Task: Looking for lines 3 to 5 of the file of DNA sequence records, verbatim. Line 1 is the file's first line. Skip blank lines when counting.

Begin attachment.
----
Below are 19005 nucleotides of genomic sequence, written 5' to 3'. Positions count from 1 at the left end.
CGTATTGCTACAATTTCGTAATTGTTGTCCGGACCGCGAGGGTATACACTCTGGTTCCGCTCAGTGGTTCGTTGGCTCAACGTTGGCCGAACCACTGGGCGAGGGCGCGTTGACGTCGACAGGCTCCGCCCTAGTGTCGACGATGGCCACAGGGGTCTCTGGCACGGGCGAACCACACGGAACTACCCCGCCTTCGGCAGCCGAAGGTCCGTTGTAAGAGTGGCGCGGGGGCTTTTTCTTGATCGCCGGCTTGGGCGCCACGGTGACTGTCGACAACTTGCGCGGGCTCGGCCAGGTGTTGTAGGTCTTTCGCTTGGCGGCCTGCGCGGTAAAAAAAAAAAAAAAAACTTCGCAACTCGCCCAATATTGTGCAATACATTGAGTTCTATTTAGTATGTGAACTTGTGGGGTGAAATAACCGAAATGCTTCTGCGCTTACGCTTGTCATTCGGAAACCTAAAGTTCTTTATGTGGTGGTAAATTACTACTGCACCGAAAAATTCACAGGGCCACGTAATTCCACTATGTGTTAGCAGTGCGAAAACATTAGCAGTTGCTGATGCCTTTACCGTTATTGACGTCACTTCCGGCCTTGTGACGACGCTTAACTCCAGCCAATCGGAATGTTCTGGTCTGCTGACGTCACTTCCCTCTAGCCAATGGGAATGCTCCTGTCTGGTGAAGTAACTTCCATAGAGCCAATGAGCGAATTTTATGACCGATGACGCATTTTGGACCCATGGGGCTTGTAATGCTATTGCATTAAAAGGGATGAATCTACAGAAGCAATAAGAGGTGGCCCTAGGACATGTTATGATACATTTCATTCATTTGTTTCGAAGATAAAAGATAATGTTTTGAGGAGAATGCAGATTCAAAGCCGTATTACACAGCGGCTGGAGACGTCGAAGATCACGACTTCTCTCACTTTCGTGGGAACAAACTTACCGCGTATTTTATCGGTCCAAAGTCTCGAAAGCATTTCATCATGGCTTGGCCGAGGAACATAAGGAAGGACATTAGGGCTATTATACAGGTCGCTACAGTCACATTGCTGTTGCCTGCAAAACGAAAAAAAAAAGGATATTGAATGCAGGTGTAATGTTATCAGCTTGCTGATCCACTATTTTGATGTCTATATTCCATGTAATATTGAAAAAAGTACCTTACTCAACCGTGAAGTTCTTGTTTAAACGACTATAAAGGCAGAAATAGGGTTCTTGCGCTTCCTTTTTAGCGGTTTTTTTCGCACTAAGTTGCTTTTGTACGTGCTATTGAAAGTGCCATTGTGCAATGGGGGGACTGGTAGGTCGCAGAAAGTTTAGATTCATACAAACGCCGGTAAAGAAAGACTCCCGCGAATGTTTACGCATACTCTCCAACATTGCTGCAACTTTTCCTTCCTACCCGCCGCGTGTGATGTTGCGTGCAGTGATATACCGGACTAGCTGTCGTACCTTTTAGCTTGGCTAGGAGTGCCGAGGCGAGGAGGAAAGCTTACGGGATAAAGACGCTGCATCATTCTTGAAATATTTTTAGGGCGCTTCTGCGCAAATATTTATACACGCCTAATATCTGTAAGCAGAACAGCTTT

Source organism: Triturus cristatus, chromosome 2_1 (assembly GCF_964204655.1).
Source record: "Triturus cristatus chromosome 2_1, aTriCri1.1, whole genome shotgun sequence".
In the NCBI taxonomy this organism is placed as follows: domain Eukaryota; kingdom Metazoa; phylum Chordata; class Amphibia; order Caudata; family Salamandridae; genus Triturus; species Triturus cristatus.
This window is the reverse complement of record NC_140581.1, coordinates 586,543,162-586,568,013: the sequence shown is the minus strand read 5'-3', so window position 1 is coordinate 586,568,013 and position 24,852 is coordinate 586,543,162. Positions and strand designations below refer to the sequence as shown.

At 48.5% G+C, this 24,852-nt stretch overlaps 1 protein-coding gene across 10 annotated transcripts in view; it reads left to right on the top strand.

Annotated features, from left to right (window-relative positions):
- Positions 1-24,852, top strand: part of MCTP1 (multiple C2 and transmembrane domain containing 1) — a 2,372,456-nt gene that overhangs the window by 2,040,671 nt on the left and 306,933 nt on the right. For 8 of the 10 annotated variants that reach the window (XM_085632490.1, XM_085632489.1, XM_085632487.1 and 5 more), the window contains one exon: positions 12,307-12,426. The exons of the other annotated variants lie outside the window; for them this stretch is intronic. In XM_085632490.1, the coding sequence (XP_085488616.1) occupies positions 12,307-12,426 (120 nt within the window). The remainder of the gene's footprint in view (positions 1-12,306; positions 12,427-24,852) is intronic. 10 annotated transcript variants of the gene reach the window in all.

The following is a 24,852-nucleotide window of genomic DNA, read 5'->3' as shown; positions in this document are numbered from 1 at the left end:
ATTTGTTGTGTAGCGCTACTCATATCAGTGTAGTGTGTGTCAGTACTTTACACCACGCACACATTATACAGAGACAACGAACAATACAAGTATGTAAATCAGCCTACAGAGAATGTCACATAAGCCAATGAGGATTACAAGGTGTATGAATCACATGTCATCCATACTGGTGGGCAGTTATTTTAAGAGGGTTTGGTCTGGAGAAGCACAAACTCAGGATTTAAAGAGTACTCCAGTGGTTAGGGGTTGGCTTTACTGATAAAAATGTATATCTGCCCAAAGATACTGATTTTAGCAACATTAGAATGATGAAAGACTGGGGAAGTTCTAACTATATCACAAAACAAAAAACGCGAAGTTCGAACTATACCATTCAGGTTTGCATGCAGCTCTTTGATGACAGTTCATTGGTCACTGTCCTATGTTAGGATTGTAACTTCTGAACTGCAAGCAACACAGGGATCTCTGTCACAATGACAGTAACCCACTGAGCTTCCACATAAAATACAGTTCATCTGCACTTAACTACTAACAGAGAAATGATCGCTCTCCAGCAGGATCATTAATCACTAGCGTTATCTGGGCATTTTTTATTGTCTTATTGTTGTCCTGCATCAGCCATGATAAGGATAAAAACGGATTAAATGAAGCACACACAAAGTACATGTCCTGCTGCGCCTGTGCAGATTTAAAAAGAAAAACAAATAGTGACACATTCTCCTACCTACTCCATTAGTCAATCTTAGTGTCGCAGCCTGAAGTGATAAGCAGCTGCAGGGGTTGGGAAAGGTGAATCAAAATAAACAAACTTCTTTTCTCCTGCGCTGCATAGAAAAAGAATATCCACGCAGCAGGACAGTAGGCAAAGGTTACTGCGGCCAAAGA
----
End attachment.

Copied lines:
Source organism: Triturus cristatus, chromosome 2_1 (assembly GCF_964204655.1).
Source record: "Triturus cristatus chromosome 2_1, aTriCri1.1, whole genome shotgun sequence".
In the NCBI taxonomy this organism is placed as follows: domain Eukaryota; kingdom Metazoa; phylum Chordata; class Amphibia; order Caudata; family Salamandridae; genus Triturus; species Triturus cristatus.